The diagnosis of childhood attention-deficit/hyperactivity disorder (ADHD) may be on a rapid rise, according to a new study of more that 800,000 youth. The study, based on Kaiser Permanente Southern California (KPSC) health plan records, included all children aged 5 to 11 who received care from KPSC from 2001 to 2010—approximately 843,000 youngsters. The rates of children who were diagnosed with ADHD in 2001 were compared with the rates of children diagnosed with ADHD in 2010. Data showed a 24 percent increase in such diagnoses over this period. White children of both genders, black girls, and youth living in high-income households were especially likely to receive an ADHD diagnosis.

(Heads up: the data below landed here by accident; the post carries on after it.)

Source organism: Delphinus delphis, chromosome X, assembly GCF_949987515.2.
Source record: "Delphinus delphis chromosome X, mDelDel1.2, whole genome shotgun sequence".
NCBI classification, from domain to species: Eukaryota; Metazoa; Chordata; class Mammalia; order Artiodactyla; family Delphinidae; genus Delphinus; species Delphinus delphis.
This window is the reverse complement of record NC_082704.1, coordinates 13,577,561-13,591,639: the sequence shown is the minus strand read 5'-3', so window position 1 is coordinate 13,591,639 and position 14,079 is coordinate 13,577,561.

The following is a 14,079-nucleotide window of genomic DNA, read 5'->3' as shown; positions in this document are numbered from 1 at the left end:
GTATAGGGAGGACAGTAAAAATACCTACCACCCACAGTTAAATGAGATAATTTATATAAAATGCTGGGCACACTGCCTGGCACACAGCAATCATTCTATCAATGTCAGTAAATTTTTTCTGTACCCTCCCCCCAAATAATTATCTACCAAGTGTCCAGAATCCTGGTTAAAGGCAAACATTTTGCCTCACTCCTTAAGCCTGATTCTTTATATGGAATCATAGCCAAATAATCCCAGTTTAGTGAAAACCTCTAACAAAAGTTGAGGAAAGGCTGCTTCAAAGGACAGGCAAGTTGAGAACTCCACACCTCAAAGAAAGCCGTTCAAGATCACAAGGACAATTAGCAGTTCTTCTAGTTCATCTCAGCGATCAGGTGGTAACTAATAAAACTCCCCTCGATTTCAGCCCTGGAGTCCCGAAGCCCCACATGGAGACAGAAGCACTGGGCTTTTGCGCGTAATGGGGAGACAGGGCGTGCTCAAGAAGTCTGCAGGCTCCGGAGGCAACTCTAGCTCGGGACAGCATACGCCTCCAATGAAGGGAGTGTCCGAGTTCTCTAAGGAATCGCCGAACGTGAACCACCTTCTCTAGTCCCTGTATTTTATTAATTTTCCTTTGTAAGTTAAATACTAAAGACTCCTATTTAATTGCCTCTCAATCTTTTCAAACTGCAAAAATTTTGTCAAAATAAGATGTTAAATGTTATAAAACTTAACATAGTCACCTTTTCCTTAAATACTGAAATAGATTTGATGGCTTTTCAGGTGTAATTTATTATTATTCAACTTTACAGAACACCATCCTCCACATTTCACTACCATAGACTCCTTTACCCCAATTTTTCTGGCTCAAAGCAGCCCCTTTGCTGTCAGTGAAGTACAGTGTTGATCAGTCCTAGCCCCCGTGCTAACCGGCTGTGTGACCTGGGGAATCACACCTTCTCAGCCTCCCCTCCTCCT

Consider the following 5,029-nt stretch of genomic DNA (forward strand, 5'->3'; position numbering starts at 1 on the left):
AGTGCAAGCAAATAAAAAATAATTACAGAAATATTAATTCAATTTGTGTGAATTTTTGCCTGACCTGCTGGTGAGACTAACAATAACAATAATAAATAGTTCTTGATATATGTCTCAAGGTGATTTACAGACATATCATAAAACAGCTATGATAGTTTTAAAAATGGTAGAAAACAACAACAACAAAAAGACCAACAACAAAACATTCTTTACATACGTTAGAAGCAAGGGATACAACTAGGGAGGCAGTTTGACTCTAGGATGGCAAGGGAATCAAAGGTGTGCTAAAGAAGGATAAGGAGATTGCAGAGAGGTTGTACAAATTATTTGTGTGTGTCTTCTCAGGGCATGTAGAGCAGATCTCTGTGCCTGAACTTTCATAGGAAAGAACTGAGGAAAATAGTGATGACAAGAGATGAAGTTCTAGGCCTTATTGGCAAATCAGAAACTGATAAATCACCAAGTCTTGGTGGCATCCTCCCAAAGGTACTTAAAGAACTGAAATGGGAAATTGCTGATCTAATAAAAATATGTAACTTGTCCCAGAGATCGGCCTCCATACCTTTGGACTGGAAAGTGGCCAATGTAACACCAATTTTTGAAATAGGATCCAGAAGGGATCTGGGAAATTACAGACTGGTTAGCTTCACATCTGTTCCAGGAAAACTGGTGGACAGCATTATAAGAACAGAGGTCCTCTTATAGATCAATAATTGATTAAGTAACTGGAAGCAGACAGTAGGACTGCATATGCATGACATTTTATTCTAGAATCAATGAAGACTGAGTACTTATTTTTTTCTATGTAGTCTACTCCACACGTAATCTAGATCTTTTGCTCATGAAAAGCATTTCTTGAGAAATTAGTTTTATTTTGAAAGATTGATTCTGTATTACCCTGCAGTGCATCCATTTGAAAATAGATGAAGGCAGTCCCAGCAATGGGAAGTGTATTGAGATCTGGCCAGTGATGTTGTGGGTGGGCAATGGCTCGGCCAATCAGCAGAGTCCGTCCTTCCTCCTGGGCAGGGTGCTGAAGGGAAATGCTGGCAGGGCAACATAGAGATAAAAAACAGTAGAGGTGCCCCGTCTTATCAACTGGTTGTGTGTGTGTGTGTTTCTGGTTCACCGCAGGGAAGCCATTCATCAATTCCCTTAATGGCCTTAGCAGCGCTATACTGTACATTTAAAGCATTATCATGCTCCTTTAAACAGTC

Although the reasons for the increased rate of ADHD diagnoses are not clear, they may include "heightened ADHD awareness among parents and physicians, increased use of screening and other preventive services, and variability in surveillance methods among institutions," the researchers said in the March JAMA Pediatrics. The lead researcher was Darios Getahun, M.D., Ph.D., of the Department of Research and Evaluation in the KPSC Medical Group.